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Brave Old World

We're headed closer to the center of town, to Lux Frágil, a warehouse turned bar and nightclub. It's frequented—so we're told—by "intellectuals, artists, and even Sting (when he's in town, of course)." In the bar's immense, loftlike space we watch Lisbon's literati chatting over cocktails and sitting on candy-colored chairs from the sixties and seventies that look a lot like the ones so carefully displayed at the Loja da Atalaia. (That's probably because Manuel Reis, who owns the shop, also owns Lux.) Picture windows provide a view of the lights across the river, and freestanding walls create quasi-rooms and dark nooks bathed in a neon glow. I feel as if I've come home to New York—all that's missing is the lounge music.

NOT ALL OF LISBON HAS REMADE ITSELF, or benefited from the influx of EU monies. And for me there is a strange comfort in that. I can't help but feel there is something somehow more genuine about peeling plaster and soot-covered tiles. Hookers, even more of them than before, loiter in the Largo do Intendente; sailors still frequent the strip-joint-lined streets leading from the Cais do Sodré train station to the edge of the Bairro Alto. So it seems a pity that, in the Martim Moniz square, an illuminated fountain has taken the place of the gypsy-run stalls selling tchotchkes.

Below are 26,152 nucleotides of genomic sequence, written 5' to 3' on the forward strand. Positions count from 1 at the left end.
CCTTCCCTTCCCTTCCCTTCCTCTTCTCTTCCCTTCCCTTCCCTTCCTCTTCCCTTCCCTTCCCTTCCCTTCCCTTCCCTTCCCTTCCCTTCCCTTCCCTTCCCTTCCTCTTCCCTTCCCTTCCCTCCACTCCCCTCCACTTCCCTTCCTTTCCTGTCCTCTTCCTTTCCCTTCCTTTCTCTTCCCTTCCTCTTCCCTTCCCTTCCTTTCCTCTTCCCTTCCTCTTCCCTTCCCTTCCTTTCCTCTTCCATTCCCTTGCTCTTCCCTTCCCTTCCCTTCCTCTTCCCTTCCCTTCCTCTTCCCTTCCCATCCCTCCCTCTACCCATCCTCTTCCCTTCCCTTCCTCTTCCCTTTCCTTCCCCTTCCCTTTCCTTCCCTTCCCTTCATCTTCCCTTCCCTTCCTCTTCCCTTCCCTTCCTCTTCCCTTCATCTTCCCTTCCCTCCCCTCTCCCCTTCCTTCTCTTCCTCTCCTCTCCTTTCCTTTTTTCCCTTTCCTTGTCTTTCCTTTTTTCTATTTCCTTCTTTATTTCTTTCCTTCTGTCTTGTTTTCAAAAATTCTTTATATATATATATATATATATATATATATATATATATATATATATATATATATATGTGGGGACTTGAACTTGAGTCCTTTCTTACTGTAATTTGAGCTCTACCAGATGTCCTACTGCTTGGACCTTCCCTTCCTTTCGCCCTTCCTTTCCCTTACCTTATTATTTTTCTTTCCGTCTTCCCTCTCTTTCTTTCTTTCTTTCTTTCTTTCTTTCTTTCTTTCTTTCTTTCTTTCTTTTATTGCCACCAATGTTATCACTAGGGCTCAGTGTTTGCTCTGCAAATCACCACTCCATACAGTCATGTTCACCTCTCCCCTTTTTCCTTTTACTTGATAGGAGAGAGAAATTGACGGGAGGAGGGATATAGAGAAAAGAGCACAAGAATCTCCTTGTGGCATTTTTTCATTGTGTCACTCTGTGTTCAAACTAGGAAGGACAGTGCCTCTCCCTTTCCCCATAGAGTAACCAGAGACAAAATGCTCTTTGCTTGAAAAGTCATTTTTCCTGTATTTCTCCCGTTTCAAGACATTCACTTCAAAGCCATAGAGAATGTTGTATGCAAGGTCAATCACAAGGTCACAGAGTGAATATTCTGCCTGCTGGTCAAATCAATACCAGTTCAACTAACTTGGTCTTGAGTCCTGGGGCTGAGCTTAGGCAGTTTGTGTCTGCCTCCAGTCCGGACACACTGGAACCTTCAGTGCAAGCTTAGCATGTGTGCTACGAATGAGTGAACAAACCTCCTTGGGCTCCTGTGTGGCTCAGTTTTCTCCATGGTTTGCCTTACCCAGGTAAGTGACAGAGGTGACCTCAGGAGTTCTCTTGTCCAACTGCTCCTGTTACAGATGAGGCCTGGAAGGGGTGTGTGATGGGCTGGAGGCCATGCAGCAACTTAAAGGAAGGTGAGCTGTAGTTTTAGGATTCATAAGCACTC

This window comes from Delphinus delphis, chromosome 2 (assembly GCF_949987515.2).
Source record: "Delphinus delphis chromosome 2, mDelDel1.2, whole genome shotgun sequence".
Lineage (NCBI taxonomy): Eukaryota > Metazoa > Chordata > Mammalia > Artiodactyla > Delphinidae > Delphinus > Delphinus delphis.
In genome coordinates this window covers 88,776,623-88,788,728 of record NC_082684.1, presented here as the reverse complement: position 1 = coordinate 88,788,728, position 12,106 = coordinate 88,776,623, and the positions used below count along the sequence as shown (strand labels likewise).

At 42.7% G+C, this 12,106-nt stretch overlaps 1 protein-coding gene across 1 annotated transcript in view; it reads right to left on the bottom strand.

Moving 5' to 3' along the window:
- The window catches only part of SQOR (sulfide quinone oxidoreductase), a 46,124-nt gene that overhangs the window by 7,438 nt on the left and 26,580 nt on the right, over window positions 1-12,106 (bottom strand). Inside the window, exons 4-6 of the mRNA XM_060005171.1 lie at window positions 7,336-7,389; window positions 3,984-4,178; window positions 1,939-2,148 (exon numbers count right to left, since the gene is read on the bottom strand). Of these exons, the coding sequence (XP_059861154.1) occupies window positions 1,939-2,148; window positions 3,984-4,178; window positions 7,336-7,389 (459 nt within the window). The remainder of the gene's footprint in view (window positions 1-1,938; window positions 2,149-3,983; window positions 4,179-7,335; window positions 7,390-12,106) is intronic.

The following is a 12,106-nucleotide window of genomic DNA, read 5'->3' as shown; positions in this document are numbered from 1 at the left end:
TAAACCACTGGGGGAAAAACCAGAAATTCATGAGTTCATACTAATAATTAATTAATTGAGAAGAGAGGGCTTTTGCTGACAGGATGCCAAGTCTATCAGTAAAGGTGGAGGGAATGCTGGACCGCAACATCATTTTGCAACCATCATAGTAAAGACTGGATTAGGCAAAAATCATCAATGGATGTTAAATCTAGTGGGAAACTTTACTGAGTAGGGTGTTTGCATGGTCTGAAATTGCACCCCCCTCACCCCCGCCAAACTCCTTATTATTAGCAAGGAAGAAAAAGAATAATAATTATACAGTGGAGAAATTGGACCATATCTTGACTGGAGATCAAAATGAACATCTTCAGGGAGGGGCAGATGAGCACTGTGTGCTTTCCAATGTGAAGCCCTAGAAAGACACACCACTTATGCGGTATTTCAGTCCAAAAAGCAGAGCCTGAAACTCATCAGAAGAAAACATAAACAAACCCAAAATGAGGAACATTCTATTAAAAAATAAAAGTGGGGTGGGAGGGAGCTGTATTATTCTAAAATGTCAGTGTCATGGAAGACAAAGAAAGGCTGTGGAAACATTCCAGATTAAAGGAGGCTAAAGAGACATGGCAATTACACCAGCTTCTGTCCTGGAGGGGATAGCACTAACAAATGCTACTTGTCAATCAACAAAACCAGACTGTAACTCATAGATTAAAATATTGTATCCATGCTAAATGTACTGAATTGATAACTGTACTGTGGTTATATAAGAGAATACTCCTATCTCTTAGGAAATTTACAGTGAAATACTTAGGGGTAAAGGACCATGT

Yet even I must admit that the Rossio, an ancient downtown plaza, looks better now that it is no longer choked with buses, their exhaust blackening the elaborate Art Nouveau tiles of surrounding buildings. From there, farther toward the river, down the Rua dos Fanqueiros, the Praça do Comércio holds a particularly pleasurable surprise. In late afternoon, the newly bright ocher walls of the arcaded Stock Exchange cast a Venetian glow on the broad square, now emptied of the hundreds of cars that obscured its beauty for so many years. We sit at the Martinho d'Arcada café to contemplate the view. Here, it's said, Portugal's Modernist poet Fernando Pessoa would come after a day spent doing bookkeeping for a small firm. Vintage photographs decorate the walls—Pessoa walking, Pessoa in profile, Pessoa descending the Chiado. Is this what Lisbon looked like to him—clean, bright, orderly?Doubtless it sometimes did. Yet in his only prose work, The Book of Disquiet, the city that obsessed him was one of shopkeepers and gamblers, of neighborhood busybodies and false heroes. Seventy years later that city is still there: you can see it in the twisting streets of the Alfama, where women exchange gossip as they hang laundry; on the Avenida da Liberdade, where middle-aged couples dance to the tunes of their youth in shabby outdoor cafés; and in the face of the man who approaches our table selling lotto tickets. As I get ready to leave the café, I feel, to quote Pessoa, "my invisible being rise above Detroit, Michigan, and the whole of central Lisbon."

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